Structural Change

Structural Change

Structural Change and International Trade Economy

In relation to international trade economy, Christopher Mark (1993) provided the following definition of Structural Change: Changes in the relative importance of different sectors of an economy over time, usually measured in terms of their share of output, employment, or total spending. (Since the industrial revolution, structural change in most countries has involved shifts from subsistence agriculture to commercial agriculture, an increase in the relative significance of manufacturing, and, at a later stage, a further shift toward service industries.) In its broadest sense, the term refers to shifts in an economy's sectoral composition –driven by changes in technology, for example –that are more fundamental than temporary changes due to business-cycle and exchange-rate fluctuations. Along with realignments in the relative economic importance of different industries, structural change can also involve shifts between regions of large national economies, and changes in the composition of a country's imports and exports. See also deindustrialization and services.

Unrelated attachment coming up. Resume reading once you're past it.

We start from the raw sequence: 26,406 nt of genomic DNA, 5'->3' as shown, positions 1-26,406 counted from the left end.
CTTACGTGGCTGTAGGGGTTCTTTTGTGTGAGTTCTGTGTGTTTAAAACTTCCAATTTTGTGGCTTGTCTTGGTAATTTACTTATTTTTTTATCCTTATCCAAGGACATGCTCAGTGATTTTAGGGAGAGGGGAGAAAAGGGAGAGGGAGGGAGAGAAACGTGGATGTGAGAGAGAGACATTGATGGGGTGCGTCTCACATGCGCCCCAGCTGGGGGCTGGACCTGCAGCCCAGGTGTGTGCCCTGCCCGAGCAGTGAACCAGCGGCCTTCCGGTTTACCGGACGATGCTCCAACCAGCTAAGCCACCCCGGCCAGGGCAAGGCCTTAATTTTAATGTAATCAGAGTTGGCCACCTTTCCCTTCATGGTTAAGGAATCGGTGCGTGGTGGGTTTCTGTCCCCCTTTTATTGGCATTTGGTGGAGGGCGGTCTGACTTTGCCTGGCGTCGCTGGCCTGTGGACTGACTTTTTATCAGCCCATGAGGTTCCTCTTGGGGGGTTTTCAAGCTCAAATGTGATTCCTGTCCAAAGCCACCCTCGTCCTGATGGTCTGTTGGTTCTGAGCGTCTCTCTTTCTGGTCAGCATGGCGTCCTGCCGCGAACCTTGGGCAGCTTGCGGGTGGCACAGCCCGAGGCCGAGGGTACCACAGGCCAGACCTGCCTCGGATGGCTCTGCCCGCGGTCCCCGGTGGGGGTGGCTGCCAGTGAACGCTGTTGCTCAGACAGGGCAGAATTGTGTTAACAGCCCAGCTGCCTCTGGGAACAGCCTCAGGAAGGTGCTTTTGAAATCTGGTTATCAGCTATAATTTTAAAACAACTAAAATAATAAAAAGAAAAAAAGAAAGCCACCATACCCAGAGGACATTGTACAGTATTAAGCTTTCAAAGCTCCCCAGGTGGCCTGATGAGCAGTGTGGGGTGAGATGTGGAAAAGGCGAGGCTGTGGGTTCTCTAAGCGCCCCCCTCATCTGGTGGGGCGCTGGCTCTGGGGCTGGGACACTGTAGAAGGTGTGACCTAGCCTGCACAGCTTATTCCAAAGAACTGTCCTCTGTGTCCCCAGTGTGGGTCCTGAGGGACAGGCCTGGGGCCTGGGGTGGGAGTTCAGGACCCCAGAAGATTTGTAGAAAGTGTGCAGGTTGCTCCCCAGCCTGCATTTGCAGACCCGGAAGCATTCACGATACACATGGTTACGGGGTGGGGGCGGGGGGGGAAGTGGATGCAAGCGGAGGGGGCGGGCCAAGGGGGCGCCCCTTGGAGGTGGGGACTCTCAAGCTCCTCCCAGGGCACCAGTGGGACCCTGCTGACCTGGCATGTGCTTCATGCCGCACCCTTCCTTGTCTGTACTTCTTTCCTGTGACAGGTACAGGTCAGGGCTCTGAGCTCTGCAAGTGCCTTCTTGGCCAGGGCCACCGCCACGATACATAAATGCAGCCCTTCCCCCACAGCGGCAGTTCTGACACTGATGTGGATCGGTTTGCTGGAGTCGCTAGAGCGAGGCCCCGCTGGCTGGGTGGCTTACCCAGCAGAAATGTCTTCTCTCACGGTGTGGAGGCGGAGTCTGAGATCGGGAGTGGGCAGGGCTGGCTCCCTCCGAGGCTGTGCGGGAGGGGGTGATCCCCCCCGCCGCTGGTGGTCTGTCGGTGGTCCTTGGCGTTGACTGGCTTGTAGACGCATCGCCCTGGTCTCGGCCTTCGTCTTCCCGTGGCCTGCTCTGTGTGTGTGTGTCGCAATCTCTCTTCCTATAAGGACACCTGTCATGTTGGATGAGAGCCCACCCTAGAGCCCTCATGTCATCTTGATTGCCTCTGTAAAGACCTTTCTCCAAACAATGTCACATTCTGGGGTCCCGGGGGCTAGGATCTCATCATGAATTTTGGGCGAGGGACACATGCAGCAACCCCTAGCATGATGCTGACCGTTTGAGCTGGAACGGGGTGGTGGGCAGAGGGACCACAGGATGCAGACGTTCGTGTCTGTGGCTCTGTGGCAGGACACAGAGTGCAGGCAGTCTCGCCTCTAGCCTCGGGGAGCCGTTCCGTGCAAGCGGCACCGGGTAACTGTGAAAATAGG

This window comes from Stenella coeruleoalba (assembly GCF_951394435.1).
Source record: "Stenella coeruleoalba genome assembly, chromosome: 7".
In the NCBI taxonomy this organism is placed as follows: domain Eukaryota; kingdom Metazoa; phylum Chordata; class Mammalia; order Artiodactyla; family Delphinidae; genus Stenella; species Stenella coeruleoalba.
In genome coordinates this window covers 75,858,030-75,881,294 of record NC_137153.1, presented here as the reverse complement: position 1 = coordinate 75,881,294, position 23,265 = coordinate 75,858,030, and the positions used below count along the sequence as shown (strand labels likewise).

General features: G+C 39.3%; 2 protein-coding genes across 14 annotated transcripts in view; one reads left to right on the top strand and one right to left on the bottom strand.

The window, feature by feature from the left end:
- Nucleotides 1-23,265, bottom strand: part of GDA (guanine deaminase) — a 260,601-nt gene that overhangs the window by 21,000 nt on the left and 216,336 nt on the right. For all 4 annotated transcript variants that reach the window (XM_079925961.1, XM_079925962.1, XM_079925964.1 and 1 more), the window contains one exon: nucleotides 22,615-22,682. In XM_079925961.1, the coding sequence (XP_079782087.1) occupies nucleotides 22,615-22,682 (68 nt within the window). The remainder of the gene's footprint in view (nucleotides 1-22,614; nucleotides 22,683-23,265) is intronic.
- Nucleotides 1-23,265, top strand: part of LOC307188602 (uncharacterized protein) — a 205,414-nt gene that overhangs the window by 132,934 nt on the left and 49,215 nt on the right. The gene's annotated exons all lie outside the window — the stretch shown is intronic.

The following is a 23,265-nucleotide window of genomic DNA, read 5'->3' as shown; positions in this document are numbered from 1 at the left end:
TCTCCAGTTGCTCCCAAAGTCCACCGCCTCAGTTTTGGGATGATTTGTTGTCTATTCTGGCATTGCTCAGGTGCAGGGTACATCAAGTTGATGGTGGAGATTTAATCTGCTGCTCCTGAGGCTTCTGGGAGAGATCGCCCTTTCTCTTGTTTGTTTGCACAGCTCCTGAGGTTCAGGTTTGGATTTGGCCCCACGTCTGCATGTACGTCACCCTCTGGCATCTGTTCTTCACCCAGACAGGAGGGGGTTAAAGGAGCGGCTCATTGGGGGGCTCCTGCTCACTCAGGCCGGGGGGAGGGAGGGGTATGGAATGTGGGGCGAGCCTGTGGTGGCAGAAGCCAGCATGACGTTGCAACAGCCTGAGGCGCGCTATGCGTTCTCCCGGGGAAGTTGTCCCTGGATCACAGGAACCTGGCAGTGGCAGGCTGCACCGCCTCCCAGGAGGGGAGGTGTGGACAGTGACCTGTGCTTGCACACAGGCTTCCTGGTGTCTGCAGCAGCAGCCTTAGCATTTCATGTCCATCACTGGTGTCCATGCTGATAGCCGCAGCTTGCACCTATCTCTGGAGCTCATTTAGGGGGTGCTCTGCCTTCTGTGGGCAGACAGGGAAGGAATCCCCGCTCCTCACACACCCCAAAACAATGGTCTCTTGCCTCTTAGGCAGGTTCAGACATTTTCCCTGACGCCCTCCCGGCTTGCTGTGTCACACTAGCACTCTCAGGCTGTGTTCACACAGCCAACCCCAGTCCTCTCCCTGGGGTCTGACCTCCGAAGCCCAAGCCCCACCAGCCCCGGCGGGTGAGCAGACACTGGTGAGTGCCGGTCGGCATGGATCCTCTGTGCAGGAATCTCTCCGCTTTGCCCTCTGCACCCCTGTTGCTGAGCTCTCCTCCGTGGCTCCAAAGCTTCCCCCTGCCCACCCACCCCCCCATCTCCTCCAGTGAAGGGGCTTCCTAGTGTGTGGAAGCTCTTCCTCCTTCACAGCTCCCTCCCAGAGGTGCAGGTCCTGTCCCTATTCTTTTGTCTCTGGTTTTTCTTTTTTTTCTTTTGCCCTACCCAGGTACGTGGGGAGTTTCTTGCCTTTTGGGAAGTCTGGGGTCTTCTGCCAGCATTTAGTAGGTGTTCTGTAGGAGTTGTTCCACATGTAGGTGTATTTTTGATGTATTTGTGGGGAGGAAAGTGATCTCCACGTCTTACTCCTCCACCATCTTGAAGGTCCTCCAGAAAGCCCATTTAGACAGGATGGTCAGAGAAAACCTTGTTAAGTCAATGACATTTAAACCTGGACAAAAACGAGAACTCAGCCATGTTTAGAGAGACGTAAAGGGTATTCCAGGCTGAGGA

See Also

  • International Economic Law
  • Economy
  • Foreign Direct Investment
  • Economic Law



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